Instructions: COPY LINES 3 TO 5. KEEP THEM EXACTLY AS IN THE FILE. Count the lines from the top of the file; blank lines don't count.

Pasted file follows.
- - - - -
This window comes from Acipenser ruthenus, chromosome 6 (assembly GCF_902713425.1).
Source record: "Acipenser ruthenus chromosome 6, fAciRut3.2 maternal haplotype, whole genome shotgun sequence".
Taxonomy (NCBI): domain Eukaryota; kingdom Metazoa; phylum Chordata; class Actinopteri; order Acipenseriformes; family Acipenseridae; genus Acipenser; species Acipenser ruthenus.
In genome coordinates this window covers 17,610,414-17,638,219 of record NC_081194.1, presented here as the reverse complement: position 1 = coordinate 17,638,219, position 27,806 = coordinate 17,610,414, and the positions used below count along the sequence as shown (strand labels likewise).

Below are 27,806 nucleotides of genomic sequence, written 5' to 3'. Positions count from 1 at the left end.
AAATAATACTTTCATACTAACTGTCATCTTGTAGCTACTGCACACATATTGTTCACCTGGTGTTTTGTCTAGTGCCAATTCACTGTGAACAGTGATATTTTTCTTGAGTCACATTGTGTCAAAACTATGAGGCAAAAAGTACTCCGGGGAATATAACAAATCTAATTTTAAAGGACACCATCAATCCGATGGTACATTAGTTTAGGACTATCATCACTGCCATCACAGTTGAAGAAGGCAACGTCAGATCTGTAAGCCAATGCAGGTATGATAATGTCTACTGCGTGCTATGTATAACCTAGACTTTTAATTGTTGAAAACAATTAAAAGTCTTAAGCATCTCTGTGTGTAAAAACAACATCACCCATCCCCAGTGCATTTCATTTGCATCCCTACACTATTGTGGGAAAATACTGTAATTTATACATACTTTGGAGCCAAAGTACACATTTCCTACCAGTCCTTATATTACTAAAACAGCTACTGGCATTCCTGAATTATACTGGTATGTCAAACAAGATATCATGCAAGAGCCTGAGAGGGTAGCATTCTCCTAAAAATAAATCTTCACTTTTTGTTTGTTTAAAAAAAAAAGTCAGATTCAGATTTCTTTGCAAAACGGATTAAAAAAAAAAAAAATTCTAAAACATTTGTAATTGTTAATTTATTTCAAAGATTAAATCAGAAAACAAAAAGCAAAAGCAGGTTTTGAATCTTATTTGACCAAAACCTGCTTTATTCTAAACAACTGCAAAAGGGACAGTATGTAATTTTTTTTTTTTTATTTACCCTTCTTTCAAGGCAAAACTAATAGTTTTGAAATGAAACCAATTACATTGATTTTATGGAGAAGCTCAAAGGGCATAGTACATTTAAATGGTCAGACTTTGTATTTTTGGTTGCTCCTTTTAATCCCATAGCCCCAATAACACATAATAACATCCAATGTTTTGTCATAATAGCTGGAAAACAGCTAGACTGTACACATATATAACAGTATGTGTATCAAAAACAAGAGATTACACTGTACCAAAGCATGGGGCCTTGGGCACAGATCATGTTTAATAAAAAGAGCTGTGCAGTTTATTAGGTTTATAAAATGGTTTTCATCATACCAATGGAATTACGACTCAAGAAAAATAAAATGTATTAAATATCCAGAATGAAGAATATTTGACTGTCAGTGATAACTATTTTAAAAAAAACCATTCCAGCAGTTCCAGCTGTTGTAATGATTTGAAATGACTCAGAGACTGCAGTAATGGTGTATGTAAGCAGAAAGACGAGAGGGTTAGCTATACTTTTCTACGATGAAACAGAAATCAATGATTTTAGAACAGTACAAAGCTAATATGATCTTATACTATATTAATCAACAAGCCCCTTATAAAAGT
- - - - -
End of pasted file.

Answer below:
Taxonomy (NCBI): domain Eukaryota; kingdom Metazoa; phylum Chordata; class Actinopteri; order Acipenseriformes; family Acipenseridae; genus Acipenser; species Acipenser ruthenus.
In genome coordinates this window covers 17,610,414-17,638,219 of record NC_081194.1, presented here as the reverse complement: position 1 = coordinate 17,638,219, position 27,806 = coordinate 17,610,414, and the positions used below count along the sequence as shown (strand labels likewise).

Below are 27,806 nucleotides of genomic sequence, written 5' to 3'. Positions count from 1 at the left end.